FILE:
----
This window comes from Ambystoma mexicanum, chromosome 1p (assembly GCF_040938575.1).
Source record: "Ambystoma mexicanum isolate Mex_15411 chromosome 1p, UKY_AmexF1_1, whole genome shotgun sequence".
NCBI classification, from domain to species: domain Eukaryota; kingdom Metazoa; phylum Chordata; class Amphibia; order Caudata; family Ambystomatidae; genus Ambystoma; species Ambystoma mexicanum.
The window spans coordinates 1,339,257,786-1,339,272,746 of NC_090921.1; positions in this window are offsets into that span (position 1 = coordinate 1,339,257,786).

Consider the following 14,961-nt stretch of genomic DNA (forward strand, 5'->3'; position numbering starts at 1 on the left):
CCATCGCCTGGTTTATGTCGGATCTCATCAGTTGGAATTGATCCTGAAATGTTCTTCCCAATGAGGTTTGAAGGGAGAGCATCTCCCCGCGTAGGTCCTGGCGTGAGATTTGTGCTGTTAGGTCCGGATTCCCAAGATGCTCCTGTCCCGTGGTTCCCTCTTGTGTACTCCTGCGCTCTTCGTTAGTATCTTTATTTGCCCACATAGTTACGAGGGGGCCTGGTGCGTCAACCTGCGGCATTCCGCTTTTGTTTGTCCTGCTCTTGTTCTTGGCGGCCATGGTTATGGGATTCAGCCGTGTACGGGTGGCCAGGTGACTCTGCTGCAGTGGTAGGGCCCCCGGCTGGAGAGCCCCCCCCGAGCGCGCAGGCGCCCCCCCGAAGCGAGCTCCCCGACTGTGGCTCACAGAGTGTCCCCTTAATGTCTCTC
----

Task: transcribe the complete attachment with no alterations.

This window comes from Ambystoma mexicanum, chromosome 1p (assembly GCF_040938575.1).
Source record: "Ambystoma mexicanum isolate Mex_15411 chromosome 1p, UKY_AmexF1_1, whole genome shotgun sequence".
NCBI classification, from domain to species: domain Eukaryota; kingdom Metazoa; phylum Chordata; class Amphibia; order Caudata; family Ambystomatidae; genus Ambystoma; species Ambystoma mexicanum.
The window spans coordinates 1,339,257,786-1,339,272,746 of NC_090921.1; positions in this window are offsets into that span (position 1 = coordinate 1,339,257,786).

Consider the following 14,961-nt stretch of genomic DNA (forward strand, 5'->3'; position numbering starts at 1 on the left):
CCATCGCCTGGTTTATGTCGGATCTCATCAGTTGGAATTGATCCTGAAATGTTCTTCCCAATGAGGTTTGAAGGGAGAGCATCTCCCCGCGTAGGTCCTGGCGTGAGATTTGTGCTGTTAGGTCCGGATTCCCAAGATGCTCCTGTCCCGTGGTTCCCTCTTGTGTACTCCTGCGCTCTTCGTTAGTATCTTTATTTGCCCACATAGTTACGAGGGGGCCTGGTGCGTCAACCTGCGGCATTCCGCTTTTGTTTGTCCTGCTCTTGTTCTTGGCGGCCATGGTTATGGGATTCAGCCGTGTACGGGTGGCCAGGTGACTCTGCTGCAGTGGTAGGGCCCCCGGCTGGAGAGCCCCCCCCGAGCGCGCAGGCGCCCCCCCGAAGCGAGCTCCCCGACTGTGGCTCACAGAGTGTCCCCTTAATGTCTCTC